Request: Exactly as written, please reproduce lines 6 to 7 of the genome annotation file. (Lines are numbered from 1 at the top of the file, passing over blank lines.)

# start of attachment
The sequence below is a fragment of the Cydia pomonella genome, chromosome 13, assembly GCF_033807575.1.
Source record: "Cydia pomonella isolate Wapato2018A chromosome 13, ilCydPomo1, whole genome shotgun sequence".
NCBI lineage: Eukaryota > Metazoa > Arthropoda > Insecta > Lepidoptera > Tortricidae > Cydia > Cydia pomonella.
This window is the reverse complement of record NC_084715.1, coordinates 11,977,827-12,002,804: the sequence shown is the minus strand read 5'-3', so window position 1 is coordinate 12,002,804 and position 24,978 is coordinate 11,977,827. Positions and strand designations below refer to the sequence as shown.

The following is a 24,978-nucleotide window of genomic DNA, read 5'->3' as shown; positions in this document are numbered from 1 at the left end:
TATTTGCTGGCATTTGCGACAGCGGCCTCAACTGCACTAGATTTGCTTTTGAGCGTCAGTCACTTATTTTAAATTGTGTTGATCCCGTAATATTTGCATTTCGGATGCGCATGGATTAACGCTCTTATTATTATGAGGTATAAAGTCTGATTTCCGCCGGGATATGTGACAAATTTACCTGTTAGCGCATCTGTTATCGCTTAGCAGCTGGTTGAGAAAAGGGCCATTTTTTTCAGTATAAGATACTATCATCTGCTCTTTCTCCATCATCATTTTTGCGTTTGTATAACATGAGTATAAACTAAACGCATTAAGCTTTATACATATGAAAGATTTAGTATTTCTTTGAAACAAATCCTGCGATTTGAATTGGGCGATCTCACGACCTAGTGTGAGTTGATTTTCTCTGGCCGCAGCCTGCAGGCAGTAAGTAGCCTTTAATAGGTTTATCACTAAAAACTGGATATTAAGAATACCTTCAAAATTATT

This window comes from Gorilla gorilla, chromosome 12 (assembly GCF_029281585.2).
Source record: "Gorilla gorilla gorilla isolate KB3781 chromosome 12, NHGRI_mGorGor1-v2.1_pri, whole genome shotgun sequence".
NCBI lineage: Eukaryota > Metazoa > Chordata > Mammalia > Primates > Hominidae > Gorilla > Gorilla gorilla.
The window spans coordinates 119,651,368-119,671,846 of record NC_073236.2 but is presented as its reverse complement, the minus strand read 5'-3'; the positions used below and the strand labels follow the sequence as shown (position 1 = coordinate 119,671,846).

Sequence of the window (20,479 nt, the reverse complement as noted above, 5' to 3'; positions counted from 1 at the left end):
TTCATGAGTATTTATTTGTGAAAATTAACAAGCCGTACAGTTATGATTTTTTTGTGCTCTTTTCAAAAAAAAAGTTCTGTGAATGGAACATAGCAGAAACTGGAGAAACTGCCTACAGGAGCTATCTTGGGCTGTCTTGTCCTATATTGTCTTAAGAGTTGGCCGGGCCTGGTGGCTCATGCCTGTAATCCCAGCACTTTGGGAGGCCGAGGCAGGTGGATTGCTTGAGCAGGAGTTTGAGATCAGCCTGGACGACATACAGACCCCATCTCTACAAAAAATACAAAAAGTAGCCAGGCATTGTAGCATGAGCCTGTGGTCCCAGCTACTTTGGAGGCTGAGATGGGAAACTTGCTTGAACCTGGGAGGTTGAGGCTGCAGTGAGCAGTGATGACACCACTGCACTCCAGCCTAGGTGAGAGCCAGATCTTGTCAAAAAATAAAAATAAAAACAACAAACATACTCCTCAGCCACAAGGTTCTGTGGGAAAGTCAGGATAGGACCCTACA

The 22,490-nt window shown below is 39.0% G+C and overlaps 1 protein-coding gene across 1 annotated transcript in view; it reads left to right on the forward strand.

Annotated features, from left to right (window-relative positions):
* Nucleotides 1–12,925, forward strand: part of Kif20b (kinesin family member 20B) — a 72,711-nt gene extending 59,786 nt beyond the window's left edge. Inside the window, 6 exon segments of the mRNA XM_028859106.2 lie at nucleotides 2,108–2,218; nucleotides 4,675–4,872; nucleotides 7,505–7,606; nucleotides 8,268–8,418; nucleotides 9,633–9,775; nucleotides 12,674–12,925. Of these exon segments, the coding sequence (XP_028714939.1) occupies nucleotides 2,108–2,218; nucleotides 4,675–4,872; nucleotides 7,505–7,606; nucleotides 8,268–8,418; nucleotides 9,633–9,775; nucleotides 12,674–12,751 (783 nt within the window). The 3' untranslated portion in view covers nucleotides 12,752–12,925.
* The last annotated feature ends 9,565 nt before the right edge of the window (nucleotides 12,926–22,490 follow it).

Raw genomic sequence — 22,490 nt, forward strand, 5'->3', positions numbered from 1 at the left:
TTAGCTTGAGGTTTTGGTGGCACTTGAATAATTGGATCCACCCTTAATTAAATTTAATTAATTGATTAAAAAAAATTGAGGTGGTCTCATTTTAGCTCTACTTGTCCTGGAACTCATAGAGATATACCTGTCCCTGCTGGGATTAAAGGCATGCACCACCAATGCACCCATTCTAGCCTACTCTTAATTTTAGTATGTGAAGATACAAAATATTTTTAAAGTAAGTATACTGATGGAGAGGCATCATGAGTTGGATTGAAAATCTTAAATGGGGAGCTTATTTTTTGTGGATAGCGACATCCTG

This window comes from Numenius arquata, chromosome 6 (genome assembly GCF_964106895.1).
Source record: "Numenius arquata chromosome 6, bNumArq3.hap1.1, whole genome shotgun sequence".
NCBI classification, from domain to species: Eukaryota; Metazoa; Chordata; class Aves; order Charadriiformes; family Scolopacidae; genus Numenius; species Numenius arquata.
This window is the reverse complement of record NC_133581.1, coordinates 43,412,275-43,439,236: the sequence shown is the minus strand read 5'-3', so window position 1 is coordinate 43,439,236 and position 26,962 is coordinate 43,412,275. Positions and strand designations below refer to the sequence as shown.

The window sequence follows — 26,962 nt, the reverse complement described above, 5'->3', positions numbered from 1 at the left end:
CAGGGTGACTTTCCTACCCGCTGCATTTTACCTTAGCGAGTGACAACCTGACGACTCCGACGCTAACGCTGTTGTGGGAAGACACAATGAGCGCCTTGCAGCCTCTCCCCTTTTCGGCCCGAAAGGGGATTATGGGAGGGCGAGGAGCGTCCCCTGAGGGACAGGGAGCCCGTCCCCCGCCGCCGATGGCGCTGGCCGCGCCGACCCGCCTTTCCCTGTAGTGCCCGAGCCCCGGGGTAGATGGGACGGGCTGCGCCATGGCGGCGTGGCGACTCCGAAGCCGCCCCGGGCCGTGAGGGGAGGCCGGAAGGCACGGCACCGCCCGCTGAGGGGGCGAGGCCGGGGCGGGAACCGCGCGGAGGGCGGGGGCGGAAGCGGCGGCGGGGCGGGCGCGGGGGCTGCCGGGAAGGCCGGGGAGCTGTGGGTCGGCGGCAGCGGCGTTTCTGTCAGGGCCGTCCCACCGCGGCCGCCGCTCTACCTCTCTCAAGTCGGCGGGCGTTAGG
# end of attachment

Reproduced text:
TATTTGCTGGCATTTGCGACAGCGGCCTCAACTGCACTAGATTTGCTTTTGAGCGTCAGTCACTTATTTTAAATTGTGTTGATCCCGTAATATTTGCATTTCGGATGCGCATGGATTAACGCTCTTATTATTATGAGGTATAAAGTCTGATTTCCGCCGGGATATGTGACAAATTTACCTGTTAGCGCATCTGTTATCGCTTAGCAGCTGGTTGAGAAAAGGGCCATTTTTTTCAGTATAAGATACTATCATCTGCTCTTTCTCCATCATCATTTTTGCGTTTGTATAACATGAGTATAAACTAAACGCATTAAGCTTTATACATATGAAAGATTTAGTATTTCTTTGAAACAAATCCTGCGATTTGAATTGGGCGATCTCACGACCTAGTGTGAGTTGATTTTCTCTGGCCGCAGCCTGCAGGCAGTAAGTAGCCTTTAATAGGTTTATCACTAAAAACTGGATATTAAGAATACCTTCAAAATTATT

This window comes from Gorilla gorilla, chromosome 12 (assembly GCF_029281585.2).